Bloomberg writes that platinum producers are preparing for significant wage demands as workers eye windfall earnings from a rally in metal prices.  The Association of Mineworkers and Construction Union (Amcu) is reported to be meeting its members across the platinum belt this week, before presenting demands to seven producers, including Anglo American Platinum, Sibanye Gold, and Impala Platinum Holdings.  Amcu will make “substantial” demands in the coming weeks, said Dick Forslund, an economist at the Alternative Information and Development Centre who has previously advised the union and made a presentation at an Amcu conference on 4 June.  The demands would go beyond Amcu’s core target for the past eight years of raising basic monthly pay to R12 500, said Forslund, adding that the lowest-paid workers currently received R10,800.  “They know platinum companies are doing well.  It would be very hard for mining companies to plead poverty,” Forslund pointed out.  In 2016, the union accepted a 12.5% wage increase after initially demanding 47%.  Two years before that, Amcu led the industry’s longest-ever wage strike.  “We expect another tough round of negotiations,” Jana Marais, spokesperson for Anglo Platinum, said.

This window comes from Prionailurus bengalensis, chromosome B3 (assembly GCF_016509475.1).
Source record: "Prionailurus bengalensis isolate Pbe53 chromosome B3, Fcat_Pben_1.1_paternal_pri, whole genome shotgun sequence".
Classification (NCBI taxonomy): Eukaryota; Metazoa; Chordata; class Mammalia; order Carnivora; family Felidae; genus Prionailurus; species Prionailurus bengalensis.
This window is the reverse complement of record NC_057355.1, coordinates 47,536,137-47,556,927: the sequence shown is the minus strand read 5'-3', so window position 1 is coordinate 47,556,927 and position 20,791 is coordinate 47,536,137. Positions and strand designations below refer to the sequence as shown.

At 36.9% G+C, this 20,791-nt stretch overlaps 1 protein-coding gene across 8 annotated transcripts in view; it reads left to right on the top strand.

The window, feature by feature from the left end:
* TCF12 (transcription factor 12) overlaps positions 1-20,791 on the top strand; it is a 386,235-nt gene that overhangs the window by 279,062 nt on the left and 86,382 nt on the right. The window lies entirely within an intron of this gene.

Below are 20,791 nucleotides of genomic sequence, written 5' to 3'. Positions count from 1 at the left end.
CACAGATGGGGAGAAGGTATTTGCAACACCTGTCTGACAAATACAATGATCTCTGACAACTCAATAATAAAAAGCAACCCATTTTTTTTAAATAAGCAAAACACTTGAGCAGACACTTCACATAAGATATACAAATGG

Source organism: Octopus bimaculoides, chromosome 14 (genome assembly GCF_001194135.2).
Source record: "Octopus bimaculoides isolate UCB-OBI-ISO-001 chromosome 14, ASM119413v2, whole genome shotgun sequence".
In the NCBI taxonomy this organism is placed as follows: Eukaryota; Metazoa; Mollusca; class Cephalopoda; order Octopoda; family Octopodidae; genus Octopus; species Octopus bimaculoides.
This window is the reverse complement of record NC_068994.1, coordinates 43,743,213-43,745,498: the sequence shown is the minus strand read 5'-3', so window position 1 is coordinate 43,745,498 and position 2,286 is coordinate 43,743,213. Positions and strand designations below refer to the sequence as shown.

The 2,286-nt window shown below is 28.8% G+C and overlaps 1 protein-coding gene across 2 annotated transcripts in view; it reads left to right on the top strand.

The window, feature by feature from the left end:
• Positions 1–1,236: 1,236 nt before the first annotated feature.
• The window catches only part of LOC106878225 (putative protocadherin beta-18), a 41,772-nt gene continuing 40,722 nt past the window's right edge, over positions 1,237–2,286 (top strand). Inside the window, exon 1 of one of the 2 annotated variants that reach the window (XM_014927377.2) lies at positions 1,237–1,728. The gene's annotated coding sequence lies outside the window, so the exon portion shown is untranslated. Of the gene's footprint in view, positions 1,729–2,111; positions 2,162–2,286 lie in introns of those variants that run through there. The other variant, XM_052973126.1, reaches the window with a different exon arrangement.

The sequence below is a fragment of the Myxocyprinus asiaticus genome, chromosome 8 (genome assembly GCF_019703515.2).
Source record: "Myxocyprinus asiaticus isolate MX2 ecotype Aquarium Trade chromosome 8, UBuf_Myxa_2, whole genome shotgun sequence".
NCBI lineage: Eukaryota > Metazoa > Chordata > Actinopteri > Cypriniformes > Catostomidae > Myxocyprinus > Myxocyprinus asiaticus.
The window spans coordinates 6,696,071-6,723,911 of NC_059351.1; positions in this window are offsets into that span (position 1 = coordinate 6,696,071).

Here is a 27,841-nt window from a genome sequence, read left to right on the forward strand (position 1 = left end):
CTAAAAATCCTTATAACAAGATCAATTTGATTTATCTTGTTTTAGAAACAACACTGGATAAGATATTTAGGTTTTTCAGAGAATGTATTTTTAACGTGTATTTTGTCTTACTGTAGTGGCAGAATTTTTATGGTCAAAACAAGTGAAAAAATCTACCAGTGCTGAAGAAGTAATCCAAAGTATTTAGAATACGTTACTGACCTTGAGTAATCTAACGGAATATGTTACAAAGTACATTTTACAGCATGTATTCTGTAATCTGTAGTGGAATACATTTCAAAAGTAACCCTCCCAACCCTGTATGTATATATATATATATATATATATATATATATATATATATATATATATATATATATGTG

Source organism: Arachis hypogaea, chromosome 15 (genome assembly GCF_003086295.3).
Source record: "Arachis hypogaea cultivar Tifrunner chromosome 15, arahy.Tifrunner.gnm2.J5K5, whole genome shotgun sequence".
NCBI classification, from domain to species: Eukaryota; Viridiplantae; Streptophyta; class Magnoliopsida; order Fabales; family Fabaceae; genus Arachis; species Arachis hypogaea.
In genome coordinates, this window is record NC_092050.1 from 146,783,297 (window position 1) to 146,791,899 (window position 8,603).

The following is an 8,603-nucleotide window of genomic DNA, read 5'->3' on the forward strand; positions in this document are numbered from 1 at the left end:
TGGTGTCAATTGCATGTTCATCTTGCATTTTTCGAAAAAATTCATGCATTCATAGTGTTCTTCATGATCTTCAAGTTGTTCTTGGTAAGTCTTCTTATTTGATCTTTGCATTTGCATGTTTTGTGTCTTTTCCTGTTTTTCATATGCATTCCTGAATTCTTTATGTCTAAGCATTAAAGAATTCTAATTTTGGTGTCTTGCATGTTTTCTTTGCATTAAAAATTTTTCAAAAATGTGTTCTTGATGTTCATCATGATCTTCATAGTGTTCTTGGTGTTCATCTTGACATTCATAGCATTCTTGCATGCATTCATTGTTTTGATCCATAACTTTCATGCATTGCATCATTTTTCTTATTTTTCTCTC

Read the full original of the above report at Mining Weekly

Chris Griffith confident Amplats is well prepared for the platinum wage negotiation season

Miningmx reports that, speaking last week, Chris Griffith, CEO of Anglo American Platinum (Amplats), said his company had done “a lot of work” with employees, especially at the firm’s Amandelbult facilities near Rustenburg, in an effort to avoid potential strike action later this year.  Amandelbult is considered to be the most vulnerable of the platinum producer’s assets should a strike occur.  “We don’t get the sense that there’s an appetite for a strike.  We don’t have an unhappy workforce,” Griffith opined.  He noted that not all of the demands for the first round of wage talks had been submitted.  Apparently, the National Union of Mineworkers (NUM) and the General Industrial Workers Union of SA (Giwusa) have tabled opening offers in double-digit territory, around 15%.  On Thursday, it was reported that the Association of Mineworkers and Construction Union (Amcu) was planning to present “substantial demands” to seven platinum producers, including Amplats, Sibanye Gold and Impala Platinum.  “We expect another tough round of negotiations,” Jana Marais, spokeswoman for Amplats said.  “Our employees’ disposable income has been under increasing pressure in a difficult economy, while the platinum mining industry also continues to face significant challenges,” she stated.

Read the full original of David McKay’s report in the above regard at Miningmx

Other labour / community posting(s) relating to mining

  • Final stand-off in Kumba’s relocation of Dingleton residents, at Financial Mail
  • AfriForum and SAPS arrest 12 illegal miners in and around Springs, at SA Labour News (press statement)

Other general posting(s) relating to mining

  • Mining sector’s woes deepen as production contracts for a sixth consecutive month, at BusinessLive
  • Gold a bit part player for Sibanye-Stillwater for next two years following cuts, Lonmin merger, at Miningmx


Soweto's trash goes uncollected due to jobs protest at Pikitup depot